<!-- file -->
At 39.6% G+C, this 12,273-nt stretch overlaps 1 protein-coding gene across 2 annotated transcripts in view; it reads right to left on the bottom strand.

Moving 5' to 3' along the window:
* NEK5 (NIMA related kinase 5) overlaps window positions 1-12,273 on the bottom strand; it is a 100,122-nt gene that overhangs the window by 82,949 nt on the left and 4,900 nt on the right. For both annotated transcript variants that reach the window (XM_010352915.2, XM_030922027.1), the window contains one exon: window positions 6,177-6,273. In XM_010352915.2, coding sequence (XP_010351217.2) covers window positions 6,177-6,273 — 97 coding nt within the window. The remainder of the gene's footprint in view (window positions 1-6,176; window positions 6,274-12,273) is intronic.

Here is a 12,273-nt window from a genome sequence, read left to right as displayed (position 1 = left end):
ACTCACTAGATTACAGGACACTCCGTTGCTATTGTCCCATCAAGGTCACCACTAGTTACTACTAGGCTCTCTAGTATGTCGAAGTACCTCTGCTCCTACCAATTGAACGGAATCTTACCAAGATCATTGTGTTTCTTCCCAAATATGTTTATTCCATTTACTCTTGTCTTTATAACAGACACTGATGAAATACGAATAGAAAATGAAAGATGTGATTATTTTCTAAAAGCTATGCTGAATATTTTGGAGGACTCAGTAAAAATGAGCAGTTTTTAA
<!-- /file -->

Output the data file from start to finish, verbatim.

At 39.6% G+C, this 12,273-nt stretch overlaps 1 protein-coding gene across 2 annotated transcripts in view; it reads right to left on the bottom strand.

Moving 5' to 3' along the window:
* NEK5 (NIMA related kinase 5) overlaps window positions 1-12,273 on the bottom strand; it is a 100,122-nt gene that overhangs the window by 82,949 nt on the left and 4,900 nt on the right. For both annotated transcript variants that reach the window (XM_010352915.2, XM_030922027.1), the window contains one exon: window positions 6,177-6,273. In XM_010352915.2, coding sequence (XP_010351217.2) covers window positions 6,177-6,273 — 97 coding nt within the window. The remainder of the gene's footprint in view (window positions 1-6,176; window positions 6,274-12,273) is intronic.

Here is a 12,273-nt window from a genome sequence, read left to right as displayed (position 1 = left end):
ACTCACTAGATTACAGGACACTCCGTTGCTATTGTCCCATCAAGGTCACCACTAGTTACTACTAGGCTCTCTAGTATGTCGAAGTACCTCTGCTCCTACCAATTGAACGGAATCTTACCAAGATCATTGTGTTTCTTCCCAAATATGTTTATTCCATTTACTCTTGTCTTTATAACAGACACTGATGAAATACGAATAGAAAATGAAAGATGTGATTATTTTCTAAAAGCTATGCTGAATATTTTGGAGGACTCAGTAAAAATGAGCAGTTTTTAA